Resource Critique

Posted on December 24, 2010

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The number of online news sites is growing each day, captivating the public as the main source of generating news globally.  This essay will analyse the ABC online news site and The Daily Telegraph, critiquing the differences of how they utilise technology to reach their target audiences.  Further I will show how each site identifies issues and opportunities for online news services through the different production methods.

There are varying methods in using technology and production formatting to reach the public for online news sites.  Many techniques and tools are used such as search engines optimisation. For example, ABC online news (www.abc.net.au, 2010) is placed within the first 10 results when searching for ‘online news sites” using Google.

The more links to a story, the higher the Google ranking, (Walkley1) encouraging journalists to promote their own stories using such tools as social networking and blogs to gather followers and reader’s feedback.

A great deal of online news focuses on commercial style reporting, utilising graphics and images to attract the reader’s attention.  The Daily Telegraph (www.dailytelegraph.com.au, 2010) uses a tool of rotational headlines at the top of their page paying particular interest to celebrity style news reporting and human interest stories. Stanford Poynter Research explains photos and graphics are not likely to be the first thing to catch the eye, instead, briefs or captions get the eyes fixated first (Poynter, CJR330, 2010). The ABC tends to create the focal point on hard news style reporting resulting in more political, community and national news with descriptive tag lines. Poignant fabrication is often used by many online news sites; however, the ABC has a loyal following because realism is a main focus of their news service.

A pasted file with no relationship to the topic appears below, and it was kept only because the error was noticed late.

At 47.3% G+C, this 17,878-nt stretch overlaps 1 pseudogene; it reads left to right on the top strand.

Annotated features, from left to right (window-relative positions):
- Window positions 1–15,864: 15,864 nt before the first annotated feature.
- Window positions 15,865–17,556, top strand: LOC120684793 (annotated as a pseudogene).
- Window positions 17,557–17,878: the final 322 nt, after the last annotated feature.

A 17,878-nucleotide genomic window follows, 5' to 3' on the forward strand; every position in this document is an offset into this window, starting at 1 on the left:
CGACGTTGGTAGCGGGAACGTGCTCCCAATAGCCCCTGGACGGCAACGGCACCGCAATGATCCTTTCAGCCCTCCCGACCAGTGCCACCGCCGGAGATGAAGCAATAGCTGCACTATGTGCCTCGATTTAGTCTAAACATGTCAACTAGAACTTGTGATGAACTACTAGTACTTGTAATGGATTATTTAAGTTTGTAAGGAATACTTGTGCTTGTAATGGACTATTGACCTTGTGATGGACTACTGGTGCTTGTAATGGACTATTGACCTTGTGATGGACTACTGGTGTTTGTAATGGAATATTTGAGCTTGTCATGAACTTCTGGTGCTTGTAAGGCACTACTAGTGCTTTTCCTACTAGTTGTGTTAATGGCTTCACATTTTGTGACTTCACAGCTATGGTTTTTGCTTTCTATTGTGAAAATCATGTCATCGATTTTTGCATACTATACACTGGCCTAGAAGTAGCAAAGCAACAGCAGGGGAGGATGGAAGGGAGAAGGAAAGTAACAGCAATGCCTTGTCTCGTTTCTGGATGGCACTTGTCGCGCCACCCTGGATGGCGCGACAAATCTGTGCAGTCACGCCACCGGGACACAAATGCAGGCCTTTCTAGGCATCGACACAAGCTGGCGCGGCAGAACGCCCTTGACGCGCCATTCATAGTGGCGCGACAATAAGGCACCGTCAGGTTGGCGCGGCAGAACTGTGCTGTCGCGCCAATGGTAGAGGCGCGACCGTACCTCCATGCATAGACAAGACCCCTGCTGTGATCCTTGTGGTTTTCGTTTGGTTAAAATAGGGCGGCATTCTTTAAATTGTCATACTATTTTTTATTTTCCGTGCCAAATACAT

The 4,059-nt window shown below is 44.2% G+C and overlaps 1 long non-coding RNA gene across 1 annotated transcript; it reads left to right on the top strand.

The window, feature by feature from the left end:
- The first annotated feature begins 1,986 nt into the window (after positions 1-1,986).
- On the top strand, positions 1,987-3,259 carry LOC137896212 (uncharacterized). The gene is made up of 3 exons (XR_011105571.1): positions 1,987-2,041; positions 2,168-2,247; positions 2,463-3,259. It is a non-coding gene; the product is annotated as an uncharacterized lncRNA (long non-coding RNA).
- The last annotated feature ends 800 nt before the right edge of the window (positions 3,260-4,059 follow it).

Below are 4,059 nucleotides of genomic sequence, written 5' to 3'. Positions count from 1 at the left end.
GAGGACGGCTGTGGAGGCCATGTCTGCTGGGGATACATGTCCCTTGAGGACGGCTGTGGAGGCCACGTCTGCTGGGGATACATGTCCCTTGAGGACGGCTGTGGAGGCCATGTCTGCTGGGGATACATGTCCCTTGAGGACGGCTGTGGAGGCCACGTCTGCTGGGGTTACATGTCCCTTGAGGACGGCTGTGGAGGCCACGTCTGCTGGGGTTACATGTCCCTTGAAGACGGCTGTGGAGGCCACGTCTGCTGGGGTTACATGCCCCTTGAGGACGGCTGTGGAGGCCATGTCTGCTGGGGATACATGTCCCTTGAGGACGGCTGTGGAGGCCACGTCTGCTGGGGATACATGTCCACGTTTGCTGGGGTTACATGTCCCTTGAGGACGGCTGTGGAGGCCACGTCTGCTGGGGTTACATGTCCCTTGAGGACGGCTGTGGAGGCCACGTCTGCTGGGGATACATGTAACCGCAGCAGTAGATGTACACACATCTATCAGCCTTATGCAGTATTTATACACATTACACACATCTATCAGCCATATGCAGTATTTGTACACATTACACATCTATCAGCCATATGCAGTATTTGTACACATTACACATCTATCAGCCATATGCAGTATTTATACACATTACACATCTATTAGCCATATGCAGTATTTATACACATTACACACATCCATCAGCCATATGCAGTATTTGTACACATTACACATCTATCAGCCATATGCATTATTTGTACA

The Daily Telegraph is generated by financial support and utilises the use of banners and blinking advertisements throughout the site. A large rotation of images are used which rotates to major stories of the day, often celebrity based. The ABC does not use advertising on their site, however they do self promote other ABC broadcasts such as television and to encourage readers to explore what else is on offer from them.

The ABC presents top stories of the day at a glance above the fold; optimising the user’s eye rather than scrolling down the page which can result in the reader loosing interest. A well planned site design enhances the user’s experience and assists in the goal of communicating news effectively (Itchy Hands, 2006). The ABC uses a simple format with easy to read font and a subtle design. The Daily Telegraph uses an easy to read font yet the site is very active and more complex with large advertising, large graphics giving the impression of busyness.

There are many differences with online news sites and many who similarly engage the essential news values. The ABC applies a simplified format design while captivating their loyal readership with realistic reporting focusing on hard news stories. Minimal graphics is used; however, the use of appropriate production methods maintains their modern theme.  The Daily Telegraph utilises large images and graphics to entice the reader zeroing in on celebrity style news reporting whilst covering a selection of the top stories of the day. Production methods such as advertising tools create a lively and visually enticing site for readers who wish to glimpse quickly at the daily news.

Resources

  • Higgins David, 2010 – Scooped by the net – wired scribes – CJR330 Online News Production – week 1 lecture notes, week 1 reading – School of Humanities, Faculty of Humanities and Social Sciences, Griffith University – Open Universities Australia
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